By this time, I noticed that Elwood was drooling a bit and seemed a bit twitchy. I was worried that Elwood had a disease that affected his brain or a cancerous tumor within his skull. We took a series of x-rays, which revealed nothing awry. With my mind whirling, I sat down with Ms. Jackson again. We discussed every visitor to her house, every cleaning product she had purchased, and every grocery item that came in the house. I asked Ms. Jackson to go through a detailed account of her day, and as I listened to her recount her morning coffee and afternoon walk I realized that she was giving Elwood treats every few hours, but that I had not noted treats on my previous history. My mind raced; could the treats be toxic? Was there a defect in the manufacturing process? A cruel hoaxer that found a way to add poison to the treats at the store in a manner reminiscent of the Tylenol tampering of 1982? I asked Ms. Jackson for the name of the treats, but she couldn’t remember, so I sent her home after the package. She returned with a package labeled ‘calming treats.’ Working with patients who have behavior problems, I recognized a key ingredient; L-tryptophan, which is a precursor to serotonin, a neurotransmitter. Ms. Jackson started using the treats because she was working longer hours and thought they would help keep Elwood calm while she was away. He was receiving 8-10x as many treats as the package indicated. I couldn’t be sure, but I feared Elwood was experiencing Serotonin Syndrome. I explained my concern to Ms. Jackson, noting that I didn’t have any way of testing my theory other than treating Elwood for Serotonin Syndrome and monitoring his response and that there were other diagnostics we could try to rule out other causes such as testing Elwood for toxoplasmosis and bartonella, performing a cerebral spinal fluid tap to look for infectious agents, or sending him to a veterinary university for a CT scan or MRI. Ms. Jackson explained that her savings were limited and she wanted to try treating for Serotonin Syndrome first.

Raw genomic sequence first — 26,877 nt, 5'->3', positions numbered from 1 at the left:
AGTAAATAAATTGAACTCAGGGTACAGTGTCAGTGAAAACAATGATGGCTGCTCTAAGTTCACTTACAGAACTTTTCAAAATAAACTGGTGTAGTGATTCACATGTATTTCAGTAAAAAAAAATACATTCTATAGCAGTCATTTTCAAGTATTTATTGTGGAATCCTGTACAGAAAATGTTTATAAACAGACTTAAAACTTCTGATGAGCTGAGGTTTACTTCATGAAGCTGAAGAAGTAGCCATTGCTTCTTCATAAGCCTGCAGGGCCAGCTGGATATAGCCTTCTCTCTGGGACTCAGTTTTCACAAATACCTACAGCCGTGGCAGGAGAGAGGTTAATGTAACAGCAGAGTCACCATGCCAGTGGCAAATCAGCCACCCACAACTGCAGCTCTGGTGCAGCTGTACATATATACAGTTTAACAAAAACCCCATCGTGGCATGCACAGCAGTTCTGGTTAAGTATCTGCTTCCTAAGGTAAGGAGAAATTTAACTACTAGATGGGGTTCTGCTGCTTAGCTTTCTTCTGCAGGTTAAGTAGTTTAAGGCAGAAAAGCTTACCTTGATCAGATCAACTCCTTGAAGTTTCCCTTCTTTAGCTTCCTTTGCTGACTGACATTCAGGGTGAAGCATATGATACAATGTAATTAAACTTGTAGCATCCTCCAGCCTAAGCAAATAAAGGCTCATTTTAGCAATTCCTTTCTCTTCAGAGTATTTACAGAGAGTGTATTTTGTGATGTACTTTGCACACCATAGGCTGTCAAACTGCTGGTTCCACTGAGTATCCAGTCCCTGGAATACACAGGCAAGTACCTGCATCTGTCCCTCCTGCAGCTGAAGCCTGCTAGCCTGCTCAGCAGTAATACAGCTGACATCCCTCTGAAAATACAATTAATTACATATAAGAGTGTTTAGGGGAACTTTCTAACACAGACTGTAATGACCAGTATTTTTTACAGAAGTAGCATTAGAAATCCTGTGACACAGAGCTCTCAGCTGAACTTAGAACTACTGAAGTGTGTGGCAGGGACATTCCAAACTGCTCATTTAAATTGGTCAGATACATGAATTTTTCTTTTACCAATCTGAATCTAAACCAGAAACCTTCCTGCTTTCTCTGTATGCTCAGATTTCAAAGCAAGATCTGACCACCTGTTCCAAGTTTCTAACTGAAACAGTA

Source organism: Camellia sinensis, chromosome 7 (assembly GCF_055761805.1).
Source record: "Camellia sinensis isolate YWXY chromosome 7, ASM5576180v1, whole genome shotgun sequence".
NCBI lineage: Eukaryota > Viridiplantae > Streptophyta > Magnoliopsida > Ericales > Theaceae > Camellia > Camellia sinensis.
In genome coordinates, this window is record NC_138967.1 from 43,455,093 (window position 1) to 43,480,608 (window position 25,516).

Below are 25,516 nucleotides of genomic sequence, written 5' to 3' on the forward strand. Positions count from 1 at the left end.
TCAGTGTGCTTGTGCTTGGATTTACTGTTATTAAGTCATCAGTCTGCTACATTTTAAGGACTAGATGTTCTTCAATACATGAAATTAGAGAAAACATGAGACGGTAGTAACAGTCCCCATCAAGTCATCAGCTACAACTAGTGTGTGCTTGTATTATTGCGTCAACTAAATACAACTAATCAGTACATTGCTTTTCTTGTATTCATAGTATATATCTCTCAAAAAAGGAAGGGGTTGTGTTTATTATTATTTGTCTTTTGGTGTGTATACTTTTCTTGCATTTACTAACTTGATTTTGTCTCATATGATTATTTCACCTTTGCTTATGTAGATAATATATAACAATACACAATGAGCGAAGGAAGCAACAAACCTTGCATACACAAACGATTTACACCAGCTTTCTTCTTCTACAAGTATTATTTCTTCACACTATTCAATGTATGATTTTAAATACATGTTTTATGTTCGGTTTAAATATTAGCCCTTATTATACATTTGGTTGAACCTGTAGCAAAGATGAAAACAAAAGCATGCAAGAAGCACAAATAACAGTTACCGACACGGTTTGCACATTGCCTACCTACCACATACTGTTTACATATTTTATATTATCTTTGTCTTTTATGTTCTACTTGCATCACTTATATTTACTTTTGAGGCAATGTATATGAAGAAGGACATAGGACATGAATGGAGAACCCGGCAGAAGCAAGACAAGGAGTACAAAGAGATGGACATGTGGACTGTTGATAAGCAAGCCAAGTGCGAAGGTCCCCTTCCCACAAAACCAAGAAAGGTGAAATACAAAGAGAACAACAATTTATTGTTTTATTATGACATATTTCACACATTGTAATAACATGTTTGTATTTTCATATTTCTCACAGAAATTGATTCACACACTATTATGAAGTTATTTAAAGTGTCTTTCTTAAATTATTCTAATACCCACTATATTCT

We hospitalized Elwood, put him on fluids and monitored his vital signs, and gave him a drug called cyproheptadine, which competes with serotonin for spots on receptors in the brain, kind of like adding a whole bunch of extra people to a game a musical chairs. The chairs are the receptors, the original players are the molecules of serotonin, and new players are the molecule of cyproheptadine. We don’t know for certain, but we assume that fewer serotonin molecules can grab receptor seats if cyproheptadine is present. Meanwhile we monitored Elwood; if his condition worsened, the muscles supporting his lungs could stop functioning and we would need to provide him with respiratory support or he could have a series of seizures which we might need to treat with emergency drugs. I knew we should see improvements within 24 hours, but the total affects might last for 36 hours. Elwood continued to hide, the fluids helped bring his fever down, he never experienced trouble breathing or seizures. On his second day of treatment, his twitches stopped and his eyes returned to normal. Elwood returned home with Ms. Jackson, who promised not to use calming treats again! Now, I am not certain that Elwood had serotonin syndrome or that the treats caused it, but I am grateful Elwood returned to good health. Ms. Jackson is refraining from feeding calming treats to change behavior, instead she is sticking to Elwood’s flavorful favorites!

What’s your wide-eyed pet story?